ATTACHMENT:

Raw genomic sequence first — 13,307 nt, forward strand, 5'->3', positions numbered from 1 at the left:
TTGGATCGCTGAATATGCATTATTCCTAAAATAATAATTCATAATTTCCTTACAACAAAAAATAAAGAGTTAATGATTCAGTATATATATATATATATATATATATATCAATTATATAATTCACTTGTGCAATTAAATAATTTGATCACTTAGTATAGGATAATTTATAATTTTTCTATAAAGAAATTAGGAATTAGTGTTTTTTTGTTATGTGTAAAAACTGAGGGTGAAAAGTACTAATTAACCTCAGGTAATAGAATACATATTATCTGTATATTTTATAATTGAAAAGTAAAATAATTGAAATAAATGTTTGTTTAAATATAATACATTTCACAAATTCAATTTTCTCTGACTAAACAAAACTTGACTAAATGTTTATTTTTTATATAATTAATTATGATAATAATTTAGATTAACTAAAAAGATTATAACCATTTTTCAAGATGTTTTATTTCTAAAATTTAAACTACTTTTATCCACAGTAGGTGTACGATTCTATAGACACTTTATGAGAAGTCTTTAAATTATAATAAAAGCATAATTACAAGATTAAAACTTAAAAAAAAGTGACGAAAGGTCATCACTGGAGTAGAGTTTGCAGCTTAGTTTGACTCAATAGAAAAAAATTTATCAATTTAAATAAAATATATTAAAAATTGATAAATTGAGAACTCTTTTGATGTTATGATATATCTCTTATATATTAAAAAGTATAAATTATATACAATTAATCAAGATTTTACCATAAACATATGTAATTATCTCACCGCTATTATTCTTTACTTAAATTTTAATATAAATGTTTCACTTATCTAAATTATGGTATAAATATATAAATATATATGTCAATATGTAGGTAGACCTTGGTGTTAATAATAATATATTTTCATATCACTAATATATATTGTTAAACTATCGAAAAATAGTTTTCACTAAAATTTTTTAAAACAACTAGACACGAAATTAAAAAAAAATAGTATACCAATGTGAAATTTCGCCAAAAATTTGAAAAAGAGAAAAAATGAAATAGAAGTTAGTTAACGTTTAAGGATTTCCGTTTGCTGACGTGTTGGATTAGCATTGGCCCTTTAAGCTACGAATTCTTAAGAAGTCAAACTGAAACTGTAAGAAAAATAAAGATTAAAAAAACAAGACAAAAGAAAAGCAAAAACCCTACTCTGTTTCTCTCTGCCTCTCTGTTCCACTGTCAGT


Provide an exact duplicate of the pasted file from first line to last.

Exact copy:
Raw genomic sequence first — 13,307 nt, forward strand, 5'->3', positions numbered from 1 at the left:
TTGGATCGCTGAATATGCATTATTCCTAAAATAATAATTCATAATTTCCTTACAACAAAAAATAAAGAGTTAATGATTCAGTATATATATATATATATATATATATATCAATTATATAATTCACTTGTGCAATTAAATAATTTGATCACTTAGTATAGGATAATTTATAATTTTTCTATAAAGAAATTAGGAATTAGTGTTTTTTTGTTATGTGTAAAAACTGAGGGTGAAAAGTACTAATTAACCTCAGGTAATAGAATACATATTATCTGTATATTTTATAATTGAAAAGTAAAATAATTGAAATAAATGTTTGTTTAAATATAATACATTTCACAAATTCAATTTTCTCTGACTAAACAAAACTTGACTAAATGTTTATTTTTTATATAATTAATTATGATAATAATTTAGATTAACTAAAAAGATTATAACCATTTTTCAAGATGTTTTATTTCTAAAATTTAAACTACTTTTATCCACAGTAGGTGTACGATTCTATAGACACTTTATGAGAAGTCTTTAAATTATAATAAAAGCATAATTACAAGATTAAAACTTAAAAAAAAGTGACGAAAGGTCATCACTGGAGTAGAGTTTGCAGCTTAGTTTGACTCAATAGAAAAAAATTTATCAATTTAAATAAAATATATTAAAAATTGATAAATTGAGAACTCTTTTGATGTTATGATATATCTCTTATATATTAAAAAGTATAAATTATATACAATTAATCAAGATTTTACCATAAACATATGTAATTATCTCACCGCTATTATTCTTTACTTAAATTTTAATATAAATGTTTCACTTATCTAAATTATGGTATAAATATATAAATATATATGTCAATATGTAGGTAGACCTTGGTGTTAATAATAATATATTTTCATATCACTAATATATATTGTTAAACTATCGAAAAATAGTTTTCACTAAAATTTTTTAAAACAACTAGACACGAAATTAAAAAAAAATAGTATACCAATGTGAAATTTCGCCAAAAATTTGAAAAAGAGAAAAAATGAAATAGAAGTTAGTTAACGTTTAAGGATTTCCGTTTGCTGACGTGTTGGATTAGCATTGGCCCTTTAAGCTACGAATTCTTAAGAAGTCAAACTGAAACTGTAAGAAAAATAAAGATTAAAAAAACAAGACAAAAGAAAAGCAAAAACCCTACTCTGTTTCTCTCTGCCTCTCTGTTCCACTGTCAGT